15 Facts About Yom Kippur

1. Yom Kippur is the occasion on which otherwise non-observant Jews are most likely to attend synagogue, refrain from work, or fast.

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2. Yom Kippur is a sabbath, meaning Jews are supposed to refrain from working during the 25-hours it lasts.

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3. Yom Kippur begins ten days after Rosh Hashanah, which is the first day of Tishri and the Jewish New Year.

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4. Yom Kippur translates to Day of Atonement and is the most solemn and holiest holiday in the Jewish calendar.

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5. Yom Kippur starts Tuesday at sundown and ends Wednesday evening at sundown.

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6. In 2018, Yom Kippur starts at sundown on Tuesday and ends at sundown on Wednesday.

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7. Yom Kippur begins at sundown on Tuesday, Sept 18, and ends at sundown on Wednesday, Sept 19.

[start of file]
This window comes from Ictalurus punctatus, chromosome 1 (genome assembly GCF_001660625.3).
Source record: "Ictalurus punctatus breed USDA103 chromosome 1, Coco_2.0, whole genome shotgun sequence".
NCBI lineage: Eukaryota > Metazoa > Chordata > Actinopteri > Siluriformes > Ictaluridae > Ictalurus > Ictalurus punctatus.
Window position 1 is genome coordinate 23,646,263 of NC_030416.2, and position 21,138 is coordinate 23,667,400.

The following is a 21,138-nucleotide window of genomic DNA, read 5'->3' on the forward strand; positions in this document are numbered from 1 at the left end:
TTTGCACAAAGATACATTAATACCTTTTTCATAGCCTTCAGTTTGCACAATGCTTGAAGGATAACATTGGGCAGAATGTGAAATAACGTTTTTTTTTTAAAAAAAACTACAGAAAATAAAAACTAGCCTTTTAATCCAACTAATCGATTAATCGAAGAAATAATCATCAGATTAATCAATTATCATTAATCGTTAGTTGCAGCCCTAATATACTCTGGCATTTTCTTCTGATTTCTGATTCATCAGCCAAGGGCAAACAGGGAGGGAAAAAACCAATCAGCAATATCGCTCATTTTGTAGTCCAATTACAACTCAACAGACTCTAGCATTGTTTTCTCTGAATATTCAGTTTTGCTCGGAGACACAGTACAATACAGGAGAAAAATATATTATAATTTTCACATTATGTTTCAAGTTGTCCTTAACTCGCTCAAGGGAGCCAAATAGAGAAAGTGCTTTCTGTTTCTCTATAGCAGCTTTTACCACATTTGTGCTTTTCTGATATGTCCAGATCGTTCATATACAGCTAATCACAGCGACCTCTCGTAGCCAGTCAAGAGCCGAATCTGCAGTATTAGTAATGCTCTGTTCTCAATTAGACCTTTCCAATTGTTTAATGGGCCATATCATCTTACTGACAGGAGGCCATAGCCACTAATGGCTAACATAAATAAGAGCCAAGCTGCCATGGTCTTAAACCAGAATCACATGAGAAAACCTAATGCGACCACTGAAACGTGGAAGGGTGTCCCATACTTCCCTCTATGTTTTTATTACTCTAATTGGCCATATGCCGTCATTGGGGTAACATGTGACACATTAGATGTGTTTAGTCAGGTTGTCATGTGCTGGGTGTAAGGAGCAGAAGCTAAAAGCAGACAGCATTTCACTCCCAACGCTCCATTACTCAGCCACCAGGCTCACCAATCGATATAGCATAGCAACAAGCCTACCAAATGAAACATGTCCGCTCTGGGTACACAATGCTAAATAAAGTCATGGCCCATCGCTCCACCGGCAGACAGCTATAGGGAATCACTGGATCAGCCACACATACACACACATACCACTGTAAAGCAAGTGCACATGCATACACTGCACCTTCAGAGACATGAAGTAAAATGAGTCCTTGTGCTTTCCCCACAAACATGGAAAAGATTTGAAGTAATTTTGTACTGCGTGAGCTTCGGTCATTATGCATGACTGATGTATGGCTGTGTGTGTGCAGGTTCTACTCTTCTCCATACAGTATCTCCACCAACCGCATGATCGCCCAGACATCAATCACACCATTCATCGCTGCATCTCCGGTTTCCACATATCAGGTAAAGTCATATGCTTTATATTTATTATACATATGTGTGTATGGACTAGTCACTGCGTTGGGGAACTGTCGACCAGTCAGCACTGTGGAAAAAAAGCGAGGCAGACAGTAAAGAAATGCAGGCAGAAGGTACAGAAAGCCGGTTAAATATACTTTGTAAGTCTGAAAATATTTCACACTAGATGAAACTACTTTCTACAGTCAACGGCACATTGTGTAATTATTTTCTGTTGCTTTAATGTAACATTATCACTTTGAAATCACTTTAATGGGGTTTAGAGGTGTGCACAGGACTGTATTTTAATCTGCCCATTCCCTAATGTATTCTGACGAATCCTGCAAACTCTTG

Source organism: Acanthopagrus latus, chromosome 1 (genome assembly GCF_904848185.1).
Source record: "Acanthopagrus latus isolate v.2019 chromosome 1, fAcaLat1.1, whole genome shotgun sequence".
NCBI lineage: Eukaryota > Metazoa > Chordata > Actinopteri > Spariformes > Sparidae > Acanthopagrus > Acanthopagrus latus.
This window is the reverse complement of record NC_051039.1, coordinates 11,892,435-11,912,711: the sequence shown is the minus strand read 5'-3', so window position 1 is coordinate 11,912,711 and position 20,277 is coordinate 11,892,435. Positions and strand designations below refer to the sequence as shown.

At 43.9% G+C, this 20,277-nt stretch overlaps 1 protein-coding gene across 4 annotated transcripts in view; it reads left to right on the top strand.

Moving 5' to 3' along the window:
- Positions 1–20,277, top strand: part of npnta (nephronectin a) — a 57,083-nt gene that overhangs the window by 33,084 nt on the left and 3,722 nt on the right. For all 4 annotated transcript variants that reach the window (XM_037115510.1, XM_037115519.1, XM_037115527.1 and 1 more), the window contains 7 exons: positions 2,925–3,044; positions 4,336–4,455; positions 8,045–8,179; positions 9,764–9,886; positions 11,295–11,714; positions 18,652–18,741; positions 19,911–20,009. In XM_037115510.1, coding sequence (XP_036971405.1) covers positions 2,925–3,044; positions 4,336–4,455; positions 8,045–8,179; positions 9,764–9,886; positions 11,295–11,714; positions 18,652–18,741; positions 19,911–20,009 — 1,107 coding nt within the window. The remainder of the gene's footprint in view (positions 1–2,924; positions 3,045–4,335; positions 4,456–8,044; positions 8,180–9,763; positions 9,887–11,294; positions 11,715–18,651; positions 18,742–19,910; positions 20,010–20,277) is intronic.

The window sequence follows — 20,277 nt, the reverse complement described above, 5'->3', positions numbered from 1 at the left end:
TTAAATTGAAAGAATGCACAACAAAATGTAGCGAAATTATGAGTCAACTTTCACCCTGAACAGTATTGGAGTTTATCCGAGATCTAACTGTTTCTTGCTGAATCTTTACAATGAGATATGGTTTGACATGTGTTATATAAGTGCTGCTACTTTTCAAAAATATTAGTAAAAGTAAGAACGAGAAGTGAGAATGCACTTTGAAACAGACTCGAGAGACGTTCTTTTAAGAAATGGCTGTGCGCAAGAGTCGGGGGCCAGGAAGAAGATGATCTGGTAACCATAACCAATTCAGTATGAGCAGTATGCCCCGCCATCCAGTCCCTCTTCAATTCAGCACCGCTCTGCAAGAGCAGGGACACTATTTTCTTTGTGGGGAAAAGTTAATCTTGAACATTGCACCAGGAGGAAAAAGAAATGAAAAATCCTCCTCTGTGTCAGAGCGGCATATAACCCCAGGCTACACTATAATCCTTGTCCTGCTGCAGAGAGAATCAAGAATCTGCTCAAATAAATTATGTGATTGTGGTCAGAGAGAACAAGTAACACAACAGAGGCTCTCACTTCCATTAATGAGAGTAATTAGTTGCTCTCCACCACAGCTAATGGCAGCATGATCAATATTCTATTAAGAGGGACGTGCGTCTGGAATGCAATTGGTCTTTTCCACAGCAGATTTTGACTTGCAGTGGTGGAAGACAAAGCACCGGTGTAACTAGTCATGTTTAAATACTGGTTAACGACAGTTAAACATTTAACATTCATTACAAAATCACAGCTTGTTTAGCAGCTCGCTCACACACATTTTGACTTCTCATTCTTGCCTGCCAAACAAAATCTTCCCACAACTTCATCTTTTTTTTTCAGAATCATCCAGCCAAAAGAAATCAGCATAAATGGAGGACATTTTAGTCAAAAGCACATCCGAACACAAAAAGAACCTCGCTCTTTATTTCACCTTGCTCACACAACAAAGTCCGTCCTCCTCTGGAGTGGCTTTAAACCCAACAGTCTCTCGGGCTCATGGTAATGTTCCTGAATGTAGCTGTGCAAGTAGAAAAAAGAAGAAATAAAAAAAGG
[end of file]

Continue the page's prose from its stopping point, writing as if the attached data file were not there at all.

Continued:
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8. Yom Kippur is the Day of Atonement, when we are closest to G‑d and most connected to the essence of our souls.

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9. Yom Kippur is a legal holiday in the modern state of Israel.

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10. The latest Yom Kippur can occur relative to the Gregorian dates is on October 14, as happened in 1967 and will happen again in 2043.

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11. Yom Kippur falls each year on the 10th day of the Jewish month of Tishrei, which is 9 days after the first day of Rosh Hashanah.

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12. Yom Kippur comes to an end with a recitation of Shema Yisrael and the blowing of the shofar, which marks the conclusion of the fast.

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13. Yom Kippur completes the annual period known in Judaism as the High Holy Days or Yamim Nora'im that commences with Rosh Hashanah.

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14. Yom Kippur is "the tenth day of [the] seventh month" and is regarded as the "Sabbath of Sabbaths".

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15. Yom Kippur is usually expressed in English as "Day of Atonement".

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